Compositing for Digital Scrapbookers

Lesson 2/20 - Conceptualize & Narrow Down a Theme

 

Compositing for Digital Scrapbookers

 

Lesson Info

Conceptualize & Narrow Down a Theme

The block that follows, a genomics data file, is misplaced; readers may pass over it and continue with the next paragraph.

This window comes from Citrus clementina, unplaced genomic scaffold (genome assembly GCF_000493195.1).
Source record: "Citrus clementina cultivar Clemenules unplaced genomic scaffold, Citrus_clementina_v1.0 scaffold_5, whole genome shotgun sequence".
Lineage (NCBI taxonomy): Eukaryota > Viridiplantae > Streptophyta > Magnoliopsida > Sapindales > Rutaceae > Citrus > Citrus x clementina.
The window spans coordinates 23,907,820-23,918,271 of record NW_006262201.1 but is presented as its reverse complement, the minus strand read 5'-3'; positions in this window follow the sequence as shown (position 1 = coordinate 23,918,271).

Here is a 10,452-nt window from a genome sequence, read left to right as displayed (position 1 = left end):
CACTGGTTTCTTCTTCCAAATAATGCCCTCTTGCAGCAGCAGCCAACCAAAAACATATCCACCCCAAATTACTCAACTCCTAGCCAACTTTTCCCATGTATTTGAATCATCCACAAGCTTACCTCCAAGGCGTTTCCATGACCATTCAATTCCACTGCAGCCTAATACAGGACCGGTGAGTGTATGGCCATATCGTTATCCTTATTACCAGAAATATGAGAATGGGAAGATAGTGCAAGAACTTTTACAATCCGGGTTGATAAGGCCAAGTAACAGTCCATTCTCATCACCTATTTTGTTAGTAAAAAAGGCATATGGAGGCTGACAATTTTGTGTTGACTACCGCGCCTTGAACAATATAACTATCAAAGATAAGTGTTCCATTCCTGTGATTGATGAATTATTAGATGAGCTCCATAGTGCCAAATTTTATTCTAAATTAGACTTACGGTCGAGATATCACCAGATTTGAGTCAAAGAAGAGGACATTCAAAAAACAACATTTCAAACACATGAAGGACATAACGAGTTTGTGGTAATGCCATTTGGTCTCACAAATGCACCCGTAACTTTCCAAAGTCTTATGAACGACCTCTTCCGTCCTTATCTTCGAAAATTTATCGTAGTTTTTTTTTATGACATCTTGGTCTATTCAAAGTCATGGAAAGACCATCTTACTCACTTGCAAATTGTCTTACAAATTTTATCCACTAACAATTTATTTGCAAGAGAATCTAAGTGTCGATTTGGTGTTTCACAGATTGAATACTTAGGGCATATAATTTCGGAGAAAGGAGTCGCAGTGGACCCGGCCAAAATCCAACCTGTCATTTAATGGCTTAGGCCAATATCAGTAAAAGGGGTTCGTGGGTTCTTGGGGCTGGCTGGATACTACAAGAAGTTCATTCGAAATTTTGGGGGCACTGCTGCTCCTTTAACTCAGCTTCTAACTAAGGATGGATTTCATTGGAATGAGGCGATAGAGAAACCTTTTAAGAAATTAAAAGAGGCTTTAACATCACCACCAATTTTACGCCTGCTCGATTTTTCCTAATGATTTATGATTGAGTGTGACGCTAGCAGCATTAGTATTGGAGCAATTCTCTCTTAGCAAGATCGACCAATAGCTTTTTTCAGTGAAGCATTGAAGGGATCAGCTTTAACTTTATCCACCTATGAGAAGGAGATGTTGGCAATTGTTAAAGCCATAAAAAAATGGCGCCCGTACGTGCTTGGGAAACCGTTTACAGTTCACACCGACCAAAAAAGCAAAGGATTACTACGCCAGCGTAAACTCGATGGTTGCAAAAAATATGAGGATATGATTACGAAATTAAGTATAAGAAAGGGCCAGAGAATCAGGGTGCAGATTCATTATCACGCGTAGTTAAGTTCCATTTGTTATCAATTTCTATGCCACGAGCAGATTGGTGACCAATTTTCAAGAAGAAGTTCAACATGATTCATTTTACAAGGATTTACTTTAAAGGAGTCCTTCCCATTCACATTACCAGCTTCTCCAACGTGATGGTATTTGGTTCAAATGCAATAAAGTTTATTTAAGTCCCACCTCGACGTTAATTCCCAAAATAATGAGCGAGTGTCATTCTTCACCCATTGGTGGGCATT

Conceptualization for a layout. Conceptualization simply means that you're brainstorming, okay. It's not that hard. It is hard if you don't do it. (laughing) If you don't put some thought into it. But really it's about thinking, "Okay, "what do I want my final piece to look like? "Where am I going with that?" I suggest doing that before you sit down at your computer to create a composite based page. You have to put into some idea what your thought's going to be, and how you're going to get it done. Now, this is a very simple process, but lemme break it down. I like to think of it as mentally visualizing. I'm just sitting here goin', "Oh man, that would be really cool." That's how it, I just do that, like that. I think of a scene or a background that I really want to create and surround my subject. So, I want to ask you guys. I'm gonna ask you guys in the audience here. What kind of visual stories do you think about telling? What is something that you would want to see as a conceptualiz...